Algeria: New taxes threaten tensions amid oil price slump

AP News
Posted: Nov 17, 2016 9:43 AM

ALGIERS, Algeria (AP) — Algerian teachers and medical workers have threatened strikes for later this month in protest at government budget proposals that include tax hikes and salary freezes to offset a sharp fall in gas revenues.

Some lawmakers, who are debating the 2017 budget proposals further Thursday, have warned that the budget changes will cause public unrest beyond the strikes, which are scheduled for Nov. 27-29.

The government's budget proposals include a rise in sales tax from 15 percent to 17 percent, hikes in gasoline prices and higher taxes on cigarettes, as well as public sector salary freezes.

"The list of new taxes will push people to the streets," Nora Mahiout of the opposition Front of Socialist Forces said during a debate Wednesday in the lower house of Parliament.

Other critics have accused the government and well-connected tycoons of amassing fortunes while ordinary Algerians struggle with inflation.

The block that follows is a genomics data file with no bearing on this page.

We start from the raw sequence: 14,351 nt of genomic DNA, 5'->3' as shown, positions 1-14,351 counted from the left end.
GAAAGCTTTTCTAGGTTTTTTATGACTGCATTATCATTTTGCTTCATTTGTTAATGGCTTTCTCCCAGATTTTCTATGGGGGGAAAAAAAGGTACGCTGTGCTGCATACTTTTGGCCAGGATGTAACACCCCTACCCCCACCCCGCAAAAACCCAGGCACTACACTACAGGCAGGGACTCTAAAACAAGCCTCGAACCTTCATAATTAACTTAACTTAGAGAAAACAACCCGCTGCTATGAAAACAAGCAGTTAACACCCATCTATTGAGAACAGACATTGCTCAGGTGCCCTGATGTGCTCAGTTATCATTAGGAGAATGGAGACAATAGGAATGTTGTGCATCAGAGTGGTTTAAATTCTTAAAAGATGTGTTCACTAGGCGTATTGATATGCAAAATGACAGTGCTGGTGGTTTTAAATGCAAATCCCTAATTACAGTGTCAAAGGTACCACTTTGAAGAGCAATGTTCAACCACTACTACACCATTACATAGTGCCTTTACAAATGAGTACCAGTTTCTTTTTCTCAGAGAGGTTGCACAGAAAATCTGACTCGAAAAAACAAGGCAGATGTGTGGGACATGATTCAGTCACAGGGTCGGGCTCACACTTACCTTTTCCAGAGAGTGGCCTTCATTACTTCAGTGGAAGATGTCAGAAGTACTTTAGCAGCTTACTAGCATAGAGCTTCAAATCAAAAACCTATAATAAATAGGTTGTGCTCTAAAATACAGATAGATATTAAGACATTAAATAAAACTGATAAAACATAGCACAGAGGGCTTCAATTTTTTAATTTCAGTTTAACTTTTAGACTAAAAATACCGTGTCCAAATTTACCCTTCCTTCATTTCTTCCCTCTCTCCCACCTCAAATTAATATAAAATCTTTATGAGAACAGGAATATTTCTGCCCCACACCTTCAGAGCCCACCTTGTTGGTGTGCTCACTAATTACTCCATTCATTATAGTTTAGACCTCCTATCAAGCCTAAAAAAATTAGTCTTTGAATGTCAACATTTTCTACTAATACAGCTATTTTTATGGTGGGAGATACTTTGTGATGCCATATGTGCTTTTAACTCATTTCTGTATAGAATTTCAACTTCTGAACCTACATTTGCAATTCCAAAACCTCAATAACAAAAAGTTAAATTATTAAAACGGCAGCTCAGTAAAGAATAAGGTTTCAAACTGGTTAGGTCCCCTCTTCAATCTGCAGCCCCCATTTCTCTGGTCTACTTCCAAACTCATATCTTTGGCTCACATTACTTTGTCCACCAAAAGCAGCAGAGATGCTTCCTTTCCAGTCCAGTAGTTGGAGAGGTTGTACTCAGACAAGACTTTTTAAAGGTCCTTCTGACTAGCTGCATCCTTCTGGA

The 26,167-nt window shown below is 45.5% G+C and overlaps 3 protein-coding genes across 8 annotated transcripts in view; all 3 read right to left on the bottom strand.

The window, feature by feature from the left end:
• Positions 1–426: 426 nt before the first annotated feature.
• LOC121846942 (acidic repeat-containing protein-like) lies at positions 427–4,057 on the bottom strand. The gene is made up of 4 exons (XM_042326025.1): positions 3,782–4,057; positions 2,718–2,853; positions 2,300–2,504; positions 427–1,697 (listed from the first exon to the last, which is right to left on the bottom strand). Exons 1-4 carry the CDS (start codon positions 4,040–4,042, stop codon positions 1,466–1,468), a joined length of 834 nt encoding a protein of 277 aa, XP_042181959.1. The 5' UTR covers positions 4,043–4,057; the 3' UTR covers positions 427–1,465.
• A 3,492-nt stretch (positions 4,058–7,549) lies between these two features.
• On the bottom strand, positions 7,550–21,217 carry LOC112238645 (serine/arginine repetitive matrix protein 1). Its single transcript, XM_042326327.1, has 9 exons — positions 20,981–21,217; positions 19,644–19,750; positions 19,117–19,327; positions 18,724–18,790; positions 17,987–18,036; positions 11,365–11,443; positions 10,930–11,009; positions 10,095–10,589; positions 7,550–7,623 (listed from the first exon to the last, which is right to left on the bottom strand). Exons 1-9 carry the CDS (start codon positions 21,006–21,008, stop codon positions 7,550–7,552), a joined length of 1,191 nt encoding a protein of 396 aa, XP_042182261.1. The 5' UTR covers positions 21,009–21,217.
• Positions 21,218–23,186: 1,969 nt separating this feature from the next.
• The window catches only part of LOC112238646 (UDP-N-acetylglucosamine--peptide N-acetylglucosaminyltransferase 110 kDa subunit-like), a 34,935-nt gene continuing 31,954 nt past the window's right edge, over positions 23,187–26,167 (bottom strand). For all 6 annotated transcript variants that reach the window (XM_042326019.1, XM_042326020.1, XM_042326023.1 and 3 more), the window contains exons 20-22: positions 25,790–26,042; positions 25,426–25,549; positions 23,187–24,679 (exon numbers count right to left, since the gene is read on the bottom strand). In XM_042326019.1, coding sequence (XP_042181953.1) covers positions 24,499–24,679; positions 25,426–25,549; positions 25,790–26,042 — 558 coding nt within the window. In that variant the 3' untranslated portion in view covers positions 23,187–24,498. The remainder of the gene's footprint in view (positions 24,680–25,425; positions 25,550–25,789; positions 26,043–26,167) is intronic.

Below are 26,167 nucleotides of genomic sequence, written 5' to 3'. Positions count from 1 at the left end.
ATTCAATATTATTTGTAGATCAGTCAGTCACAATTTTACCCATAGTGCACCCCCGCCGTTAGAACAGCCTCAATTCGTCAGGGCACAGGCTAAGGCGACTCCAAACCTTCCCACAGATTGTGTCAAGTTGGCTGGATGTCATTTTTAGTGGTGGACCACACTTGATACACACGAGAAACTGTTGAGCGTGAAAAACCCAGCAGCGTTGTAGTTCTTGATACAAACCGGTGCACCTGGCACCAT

Legislators from the pro-government RND party, meanwhile, are criticizing the budget as inadequate to solve the gas-dependent country's deep economic problems. Algeria's revenues have shrunk sharply over the past two years as oil prices fell sharply.

"The government doesn't have a viable strategy for solving the crisis. ... it has the tendency to turn to temporary solutions that are not up to the economic crisis that the country is undergoing," said Salah Dakhli, RND lawmaker.

The government, he added, is "waiting for a miracle instead of seeking solutions."

Prime Minister Abdelmalek Sellal appealed "for the understanding of the Algerian people in these difficult times." He said the government chose to raise taxes to keep debt under control, and noted that it is preserving some price subsidies.

Economist Rachid Preur warned that the tax rises are just an "hors d'ouvre" and that the government will have to cut those subsidies eventually, too. "Things will get complicated in the future, and it will be impossible to maintain the subsidy policy."

Algeria, which suffered a decade of violence in the 1990s between Islamic fundamentalists and security forces, has long used price subsidies to maintain social peace, notably as uprisings swept neighboring Arab countries in 2011.